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What Android phones can learn from Facebook Home

Facebook Home Smartphones

Facebook Home is not for everyone. It’s not the best way to experience Facebook, and isn’t the best Android interface out there. But even if you have little interest in Home, there’s still a reason to look at the HTC First. The First is, appropriately, the first phone to come with Home pre-installed at the factory. However, the coolest part about it is in the settings. You see, unlike every other Android phone out there, should you not want to fiddle about with Home, it can be switched off, leaving you with the rarely seen standard version of Google’s Android OS. And that is very cool, indeed.

What if every manufacturer let you disable their custom interfaces?

Those of you more versed in the world of hacking and fiddling with your devices already know that it doesn’t matter which Android phone you buy, the stock version of the OS is only a few steps away. Unfortunately, few people are hardcore enough to install aftermarket ROMS (a fresh operating system) to change their operating system. Removing any custom user interface from an Android phone is a complicated and risky process, and certainly not one recommended for someone without the technical knowhow. But on the HTC First, that complicated, risky process is no more. If you don’t want Home on the HTC First, just go to Settings and turn it off. That’s it.

Of course, not everyone will want to do this. Many people will just buy the HTC First for Facebook Home (read our full review of Home). The First is, well, the first smartphone to offer the best of both worlds, a fun custom UI along with the solid functionality of Google’s basic Android OS, available at any time.

Now, here’s a radical thought: What if every manufacturer let you disable their custom interfaces? Imagine bringing your brand-new Galaxy S4 home and immediately after charging it, you head to Settings and the very first option let you disable TouchWiz, leaving you with Android 4.2.2. Instead of that brightly-colored Fischer Price interface, you’d get the dark, sleek Android Jelly Bean design. It would be the same with LG’s Optimus UI and HTC’s Sense, or any other manufacturer from Sony to Huawei to Motorola. If you don’t want the bundled user interface, you don’t have to put up with it. Just shut it off.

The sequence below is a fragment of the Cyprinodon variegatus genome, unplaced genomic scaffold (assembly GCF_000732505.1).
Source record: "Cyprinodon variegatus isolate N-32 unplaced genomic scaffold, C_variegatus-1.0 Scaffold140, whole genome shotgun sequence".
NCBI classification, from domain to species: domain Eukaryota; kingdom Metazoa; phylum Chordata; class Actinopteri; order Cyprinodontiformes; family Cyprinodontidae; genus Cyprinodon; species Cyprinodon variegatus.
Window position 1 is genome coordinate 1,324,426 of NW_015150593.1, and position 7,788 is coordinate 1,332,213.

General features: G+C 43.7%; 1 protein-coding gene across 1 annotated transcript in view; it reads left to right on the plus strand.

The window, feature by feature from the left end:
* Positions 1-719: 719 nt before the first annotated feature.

Goodbye permanent UI. Hello choice

HTC One - BlinkFeedDespite the endless moaning about them, manufacturer-created user interfaces aren’t all bad, and they’ve improved a lot since the early days of TouchWiz and, shudder, MotoBlur and Sony’s “Timescape.” Those interfaces were hideous and unintuitive. These days, for a great many users, a custom user interface is just fine.

For manufacturers, custom interfaces provide a unique differentiator, and an easy way to incorporate special apps and software into the OS. User interfaces aren’t going anywhere, and nor should they, but we think they should be an option, not a requirement, on modern Android phones. We don’t even care if the setting is buried so deep inside the Settings menu it takes 20 minutes of button presses and gestures to get to it, just as long as it’s user selectable.

This isn’t a particularly new wish, but if Facebook Home is a success, could it prompt a shift away from the extensively modified Android user interface, and instead see manufacturers lean towards lightweight launchers, too? If anything, Facebook Home is more intrusive than TouchWiz and its peers, because it’s all Facebook, all the time.

In our perfect world, anyone who doesn’t care about a phone’s UI can continue living in ignorant bliss, and those who don’t like it can turn it off. The stock Android experience is sufficiently mature to be acceptable to most users these days, and manufacturers are under constant pressure to update the OS on a regular basis. 

User interfaces are still important, but they’re also becoming old hat, with manufacturers preferring to stuff Android with special apps and features to help persuade us to buy their newest models. We doubt many would complain if their custom interfaces were even more front-and-center than they are now, assuming they could be turned off. If these apps and tweaks were easier to find, more people may also get some benefit from them.

The splintered world of Android user interfaces has needed an overhaul for years, so the needs of the manufacturer no longer overshadow the needs of a growing percentage of users. Wouldn’t it be funny if Facebook, a company notorious for locking down its designs and data, turns out to be the catalyst that helps patch Android back together.

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